If you’d turned up to view Buckingham Palace in 1913 only to be confronted with this prospect, I’m guessing you’d have been very disappointed. It won’t have been what you were expecting to see, nor the photo you wanted to take, yet there is a form of structural beauty there. The familiar made strange. This is how the poet Novalis defined Romanticism. But you’d still be glad it was temporary. The same was true of the old Church High building on April 20th.
‘Photographs turn the present into past, make contingency of destiny. Whatever their degree of “realism”, all photographs embody a “romantic” relation to reality…. The camera’s uncanny mechanical replication performs a kind of magic, both creating and de-creating what is photographed‘ wrote Susan Sontag in an introduction to Peter Hujar’s coffee table book ‘Portraits in Life and Death’ (1976). I’m sure you’ve already worked that out about this blog. In my photos of the old building, you see what I see. And for me it is always beautiful.
Rather than being disappointed when I turned the corner to be faced by a huge expanse of scaffolding, I actually was pleased. It gave me the opportunity to capture the familiar redbrick façade in an unfamiliar light. And the scaffolding was a work of art in itself.
What caught the eye most, however, were the moving dots of orange, lurid in the bright sunlight. Just workmen in orange boiler suits but it didn’t take me long to see a pattern emerging as they positioned themselves to pass up the metal tubing stage by stage. As a little girl, I loved kaleidoscopes; the way the little dots of colour fanned out, fragmented and regrouped in various shapes and forms. The moving men in orange reminded me of this. Also of Thomas Hardy’s descriptions of small-scale usually-unobserved insect life.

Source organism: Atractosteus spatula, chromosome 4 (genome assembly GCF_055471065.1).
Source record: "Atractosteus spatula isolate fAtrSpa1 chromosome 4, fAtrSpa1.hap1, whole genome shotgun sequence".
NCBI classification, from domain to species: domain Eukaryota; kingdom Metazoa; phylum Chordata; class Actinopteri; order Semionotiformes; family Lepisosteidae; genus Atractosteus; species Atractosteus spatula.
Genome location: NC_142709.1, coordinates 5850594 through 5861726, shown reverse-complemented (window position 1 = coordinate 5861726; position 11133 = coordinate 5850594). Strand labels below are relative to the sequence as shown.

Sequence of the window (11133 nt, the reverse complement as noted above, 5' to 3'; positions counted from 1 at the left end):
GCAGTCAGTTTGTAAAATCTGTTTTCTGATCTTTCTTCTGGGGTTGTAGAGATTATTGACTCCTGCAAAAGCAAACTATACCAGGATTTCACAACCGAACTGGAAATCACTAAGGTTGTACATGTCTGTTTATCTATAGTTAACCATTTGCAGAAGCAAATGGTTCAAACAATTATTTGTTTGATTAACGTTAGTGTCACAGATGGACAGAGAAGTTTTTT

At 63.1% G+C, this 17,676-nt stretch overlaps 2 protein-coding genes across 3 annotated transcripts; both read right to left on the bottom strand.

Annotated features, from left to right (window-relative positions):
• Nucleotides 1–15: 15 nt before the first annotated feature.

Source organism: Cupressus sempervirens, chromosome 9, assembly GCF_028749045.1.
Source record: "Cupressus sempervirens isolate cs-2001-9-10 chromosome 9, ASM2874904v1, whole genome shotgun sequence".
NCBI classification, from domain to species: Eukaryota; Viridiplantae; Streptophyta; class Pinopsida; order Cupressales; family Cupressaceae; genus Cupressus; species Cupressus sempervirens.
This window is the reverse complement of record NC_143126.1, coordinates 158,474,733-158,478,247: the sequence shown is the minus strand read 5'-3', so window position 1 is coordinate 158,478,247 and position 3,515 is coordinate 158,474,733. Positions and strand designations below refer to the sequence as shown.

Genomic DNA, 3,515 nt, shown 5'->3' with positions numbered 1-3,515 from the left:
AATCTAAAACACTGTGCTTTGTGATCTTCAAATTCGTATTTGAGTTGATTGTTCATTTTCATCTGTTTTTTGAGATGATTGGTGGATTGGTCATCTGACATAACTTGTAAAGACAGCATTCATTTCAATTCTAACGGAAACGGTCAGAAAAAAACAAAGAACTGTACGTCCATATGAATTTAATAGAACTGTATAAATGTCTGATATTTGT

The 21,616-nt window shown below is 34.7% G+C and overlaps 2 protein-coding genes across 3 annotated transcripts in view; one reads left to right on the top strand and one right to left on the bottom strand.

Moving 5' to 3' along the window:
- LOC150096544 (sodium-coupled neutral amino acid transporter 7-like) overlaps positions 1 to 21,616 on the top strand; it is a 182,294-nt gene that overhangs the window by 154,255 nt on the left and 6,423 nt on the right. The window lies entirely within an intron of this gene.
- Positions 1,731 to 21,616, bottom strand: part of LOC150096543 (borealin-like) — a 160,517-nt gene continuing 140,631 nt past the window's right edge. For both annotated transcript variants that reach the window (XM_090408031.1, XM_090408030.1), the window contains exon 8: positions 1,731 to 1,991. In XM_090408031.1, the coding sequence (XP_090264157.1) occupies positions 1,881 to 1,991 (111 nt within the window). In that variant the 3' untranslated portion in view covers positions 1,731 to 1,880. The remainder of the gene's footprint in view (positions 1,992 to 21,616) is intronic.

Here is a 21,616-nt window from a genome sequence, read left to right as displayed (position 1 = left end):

I bet you’ve never seen old Church High looking quite like this before. My main aim on Wednesday, April 20th had been to see how things were progressing with the new build. The timing was lucky once again because Peter was in his cabin and able to take me there. I’ll show you inside in my next post, but the view from the roof top terrace made clear the full scale of the scaffolding in place around the building. And those little men in orange were back again too.
From this position, it was also interesting to see how the second floor west side-wall of the new extension had been designed. Unlike its east wall, this one is freestanding because of adjoining the two-storey 1920s extension. The very first extension, you may recall. From here, I also noted the neat finish of the re-tiled Main Hall roof. Before, you could always see where the dormer windows had been.
As well as making the familiar look unfamiliar, scaffolding also serves an important purpose, of course. Wikipedia defines it as ‘a temporary structure used to support a work crew and materials to aid in the construction, maintenance and repair of buildings.’ It is sometimes also called ‘staging’, echoing the idea of a work of art. Indeed, sockets in the walls around the famous Palaeolithic cave paintings at Lascaux in south-western France suggest that a scaffold system was used for painting the ceiling, over 17,000 years ago. How else could they have been done, of course, but it is still amazing.
Temporary ugliness or ungainliness is clearly an unavoidable part of any creative process. Or to quote Plato’s theory of Forms and ideas: we now see the mere shadow of objects, but will one day see the objects themselves and in their true light. This scaffolding is serving an important purpose at the moment: those old red bricks will soon be repointed and cleaned. The building will ultimately be returned to its original shape, the repaving of the footpath completed and the wonderful warm glow of the brickwork will be evident once again.